The bees in December

We celebrated the first of December by taking the muzzles off the front of the hives.  A cold spell had at last stopped the hornet attacks.

It was good to see the bees free at last and flying unimpeded by the wire netting.  We put on entrance reducers to keep them cosy.

Kourosh is very proud of his Loquat (Eriobotrya japonica) tree and rightly so, as he grew it from the seeds we recovered from the fruit that we had eaten in the U.K, only seven years ago.  We were looking forward to seeing the bees enjoying the flowers as they had done last year.

Then more cold weather and frosts hit, freezing the flowers.  Our dry spell has at last ended and we have had rain.  The days have been often cloudy and damp.  Low temperatures and rain keep the bees clustered in their hives.  We miss watching them and it keeps us out of the garden.

This last week we have had some sunny days and the frost and cold weather has not damaged the Loquat flowers.

What does surprise me is that the bees fly to the Loquat tree when the air temperature is no higher than 9 degrees Centigrade.

You can see the bee dipping her tongue into the flower to dab up the nectar that has been warmed by the sun.  The flowers are also well insulated by the sepals which are covered by fluffy hairs.

The flowers also supply a plentiful pollen and you could see the pollen sacs growing as you watched an individual bee.

This bee is moistening the pollen in her front legs before passing it back to join the rest of the bundle stuck to her back legs.


Sometimes it all becomes too much and she has to sit on a leaf and have a good groom and retrieve all the sticky pollen in peace.

I noticed that at 9 degrees Centigrade the bees were only on the Loquat tree and the Winter Flowering Honeysuckle which are both very close to their hives.

However, yesterday when the temperature went up to 10.5 degrees Centigrade the bees flew further to the Mahonia and…

even the winter flowering heather which is in the front garden.  A warmer couple of days must be making them more adventurous.  I  have seen no queen bumble bees at these temperatures.  They should be hibernating in a shady spot that will not be over-heated by the sun as they are on their own and coming out at these low air temperatures would not be wise as they have no warm hive and cluster of bees to keep them warm.

I also noticed my first Hellebore in the front garden but the others have still a long way to go, so the bees will have to wait a bit for their next treat.


26 thoughts on “The bees in December

  1. Many people here tell me they don’t get fruit from their loquats because the flowers freeze; from what you’re saying I think it is probably another reason! I really wish I’d planted one, but I may still try to find a spot for one.

    Liked by 1 person

  2. Oh, I’m jealous of your mild winters. So many winter flowering plants. Our winters are white–and not with blossoms. Our bees are clustered in their hives. We’re hoping that our summer and autumn beekeeping efforts (mostly at varroa control) will bring the bees safely through the winter. In the meantime, we’ll watch yours.

    Liked by 2 people

      1. We always cross our fingers for the results in the spring. This year, we tried some new, but organic, varroa treatments, so we are anxious to see if they keep our biggest threat at bay. You have those damn Asian hornets; we have varroa destructor!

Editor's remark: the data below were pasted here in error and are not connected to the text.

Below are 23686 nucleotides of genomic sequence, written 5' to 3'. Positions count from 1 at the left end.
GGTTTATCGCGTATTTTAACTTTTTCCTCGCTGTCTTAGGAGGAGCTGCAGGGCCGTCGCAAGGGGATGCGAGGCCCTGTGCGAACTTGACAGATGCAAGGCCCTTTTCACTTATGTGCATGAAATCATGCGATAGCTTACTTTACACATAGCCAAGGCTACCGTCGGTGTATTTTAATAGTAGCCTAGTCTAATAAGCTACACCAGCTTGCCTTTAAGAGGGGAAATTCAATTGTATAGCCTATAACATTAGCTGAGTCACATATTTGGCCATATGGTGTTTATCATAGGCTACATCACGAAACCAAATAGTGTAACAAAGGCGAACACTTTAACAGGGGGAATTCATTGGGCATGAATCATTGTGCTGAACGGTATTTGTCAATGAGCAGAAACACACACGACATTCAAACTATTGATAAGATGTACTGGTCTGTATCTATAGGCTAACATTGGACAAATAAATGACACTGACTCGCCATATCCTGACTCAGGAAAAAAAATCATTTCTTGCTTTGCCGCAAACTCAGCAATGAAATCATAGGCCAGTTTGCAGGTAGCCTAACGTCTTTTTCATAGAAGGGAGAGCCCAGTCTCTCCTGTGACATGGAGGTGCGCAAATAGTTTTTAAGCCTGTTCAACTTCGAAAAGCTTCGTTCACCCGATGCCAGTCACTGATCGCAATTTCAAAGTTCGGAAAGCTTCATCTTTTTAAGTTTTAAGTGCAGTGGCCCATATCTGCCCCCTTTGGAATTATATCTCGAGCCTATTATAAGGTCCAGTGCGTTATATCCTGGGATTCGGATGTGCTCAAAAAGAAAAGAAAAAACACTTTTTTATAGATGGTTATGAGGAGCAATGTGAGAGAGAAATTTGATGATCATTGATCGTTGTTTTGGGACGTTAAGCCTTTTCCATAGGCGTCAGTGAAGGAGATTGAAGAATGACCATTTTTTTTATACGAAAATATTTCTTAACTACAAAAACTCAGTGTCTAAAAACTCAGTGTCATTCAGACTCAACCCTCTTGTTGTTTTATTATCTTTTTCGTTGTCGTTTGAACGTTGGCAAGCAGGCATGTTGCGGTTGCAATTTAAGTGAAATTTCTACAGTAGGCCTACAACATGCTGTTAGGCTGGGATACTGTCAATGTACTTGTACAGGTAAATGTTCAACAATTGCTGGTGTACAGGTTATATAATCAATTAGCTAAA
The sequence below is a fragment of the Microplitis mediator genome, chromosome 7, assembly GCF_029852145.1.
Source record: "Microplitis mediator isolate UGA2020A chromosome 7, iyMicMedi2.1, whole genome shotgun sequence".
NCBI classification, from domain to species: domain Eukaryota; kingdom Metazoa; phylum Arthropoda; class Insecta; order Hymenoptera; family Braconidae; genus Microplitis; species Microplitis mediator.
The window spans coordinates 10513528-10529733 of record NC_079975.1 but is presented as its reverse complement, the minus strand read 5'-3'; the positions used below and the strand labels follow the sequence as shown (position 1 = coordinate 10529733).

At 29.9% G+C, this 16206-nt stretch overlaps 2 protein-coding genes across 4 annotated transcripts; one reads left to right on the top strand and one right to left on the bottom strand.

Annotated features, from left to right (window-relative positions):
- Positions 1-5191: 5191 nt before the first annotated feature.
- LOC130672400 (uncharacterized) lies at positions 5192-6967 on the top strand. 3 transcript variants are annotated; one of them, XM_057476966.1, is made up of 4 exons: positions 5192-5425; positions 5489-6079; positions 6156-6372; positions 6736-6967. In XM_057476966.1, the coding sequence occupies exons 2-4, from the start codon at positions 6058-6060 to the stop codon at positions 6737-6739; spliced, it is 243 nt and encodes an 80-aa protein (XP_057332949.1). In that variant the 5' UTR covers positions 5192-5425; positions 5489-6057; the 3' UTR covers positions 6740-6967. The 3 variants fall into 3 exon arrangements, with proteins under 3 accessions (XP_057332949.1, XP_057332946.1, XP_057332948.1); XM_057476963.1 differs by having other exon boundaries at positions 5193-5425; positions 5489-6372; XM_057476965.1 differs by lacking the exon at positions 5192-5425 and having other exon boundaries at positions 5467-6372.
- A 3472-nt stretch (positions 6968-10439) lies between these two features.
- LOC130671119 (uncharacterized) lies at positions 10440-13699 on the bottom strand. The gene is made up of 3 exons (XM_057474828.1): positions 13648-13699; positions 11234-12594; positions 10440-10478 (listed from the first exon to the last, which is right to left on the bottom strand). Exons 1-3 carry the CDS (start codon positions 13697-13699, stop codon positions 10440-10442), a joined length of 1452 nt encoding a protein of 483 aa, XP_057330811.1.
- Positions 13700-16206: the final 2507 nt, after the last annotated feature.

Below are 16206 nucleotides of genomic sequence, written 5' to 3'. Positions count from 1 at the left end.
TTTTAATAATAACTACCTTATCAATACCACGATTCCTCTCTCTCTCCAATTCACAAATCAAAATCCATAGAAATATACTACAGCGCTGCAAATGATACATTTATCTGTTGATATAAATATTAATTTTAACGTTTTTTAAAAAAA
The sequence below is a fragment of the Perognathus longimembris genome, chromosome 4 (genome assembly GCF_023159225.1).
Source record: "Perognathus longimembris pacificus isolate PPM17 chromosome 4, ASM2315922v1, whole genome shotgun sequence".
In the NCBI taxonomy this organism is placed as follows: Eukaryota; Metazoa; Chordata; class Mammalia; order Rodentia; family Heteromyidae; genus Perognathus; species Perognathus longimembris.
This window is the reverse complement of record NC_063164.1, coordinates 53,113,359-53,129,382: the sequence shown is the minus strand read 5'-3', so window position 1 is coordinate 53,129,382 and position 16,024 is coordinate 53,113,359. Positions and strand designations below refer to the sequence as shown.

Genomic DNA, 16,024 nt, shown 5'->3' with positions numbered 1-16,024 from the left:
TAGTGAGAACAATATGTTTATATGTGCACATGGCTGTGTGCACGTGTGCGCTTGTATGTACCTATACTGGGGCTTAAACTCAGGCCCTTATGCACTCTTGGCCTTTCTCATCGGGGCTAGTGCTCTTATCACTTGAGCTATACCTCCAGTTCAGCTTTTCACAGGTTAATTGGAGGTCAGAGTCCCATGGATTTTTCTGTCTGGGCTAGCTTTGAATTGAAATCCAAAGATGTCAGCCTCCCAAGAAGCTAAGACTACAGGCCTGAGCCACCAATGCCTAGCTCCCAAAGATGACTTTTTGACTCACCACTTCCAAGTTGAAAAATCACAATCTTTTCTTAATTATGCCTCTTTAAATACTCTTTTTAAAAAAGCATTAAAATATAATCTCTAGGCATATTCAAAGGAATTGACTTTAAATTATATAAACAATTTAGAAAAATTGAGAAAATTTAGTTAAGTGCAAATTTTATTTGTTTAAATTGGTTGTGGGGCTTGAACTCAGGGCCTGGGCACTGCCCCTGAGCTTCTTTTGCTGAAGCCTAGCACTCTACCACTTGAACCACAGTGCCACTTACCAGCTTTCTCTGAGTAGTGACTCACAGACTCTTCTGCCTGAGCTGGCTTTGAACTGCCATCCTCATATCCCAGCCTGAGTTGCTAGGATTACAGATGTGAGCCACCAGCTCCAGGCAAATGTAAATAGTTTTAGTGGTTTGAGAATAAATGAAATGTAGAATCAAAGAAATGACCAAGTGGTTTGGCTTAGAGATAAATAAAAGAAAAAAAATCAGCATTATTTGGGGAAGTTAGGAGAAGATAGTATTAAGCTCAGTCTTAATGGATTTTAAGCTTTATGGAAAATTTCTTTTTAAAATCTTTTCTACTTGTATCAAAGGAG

3. A lovely chronicle of your bees’ current life. A couple of days ago I was watching buff-tailed bumblebees flying and feeding at a temperature of about 10 degrees in a seaside garden. The difference may be that near the sea there are few if any overnight frosts.

    Liked by 2 people

    1. A Chinese research group has been able to isolate a natural pheromone in 2017 from the Asian hornet (Vespa velutina) that attracts the males. I hope this will be commercialised to provide a specific lure that would not be harmful to other insects. Amelia

      Liked by 1 person

  4. That is a nice loquat for such a young age. They used to be more common here, but are rather obscure now. They are not as productive as they used to be. There are more diseases that affect them now, and the fruit often rots before it ripens.

    Liked by 1 person

      1. Well, they do get fireblight like quince does. The fruit rot seems to be specific to the loquat though, since quince does not rot. It may not be a prominent disease in your neighborhood.


  5. I guess different flowers produce nectar at different temperatures. I have observed, in the spring the hawthorn doesn’t produce necture untill a noticeable rise in temperature. The honey bees here were working on the Mahonia on a sunny day last week.

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  6. Again beautiful photos! I was surprised at how perfect the bee’s wings were when it is so late in the year. Surely they all hatched back in the summer and would have put in pleny of flying miles since then, yet I see no tattered wings. They should be able to survive easily into spring! Lovely little girls 🙂

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  7. That is an interesting comment! Our winter bees are supposedly born in the autumn (Oct./Nov.?) to last through the winter. I have never noticed very tattered looking honey bees although I will now pay more attention this spring. We looked under the hives at the same time and Poppy seemed to have three seams of brood (not the full length of the hive) so I just wonder how much brood they are rearing in winter yet when you read in the bee magazines that this is the time where they are practically broodless. It is lovely to see them out after a cold spell. Amelia


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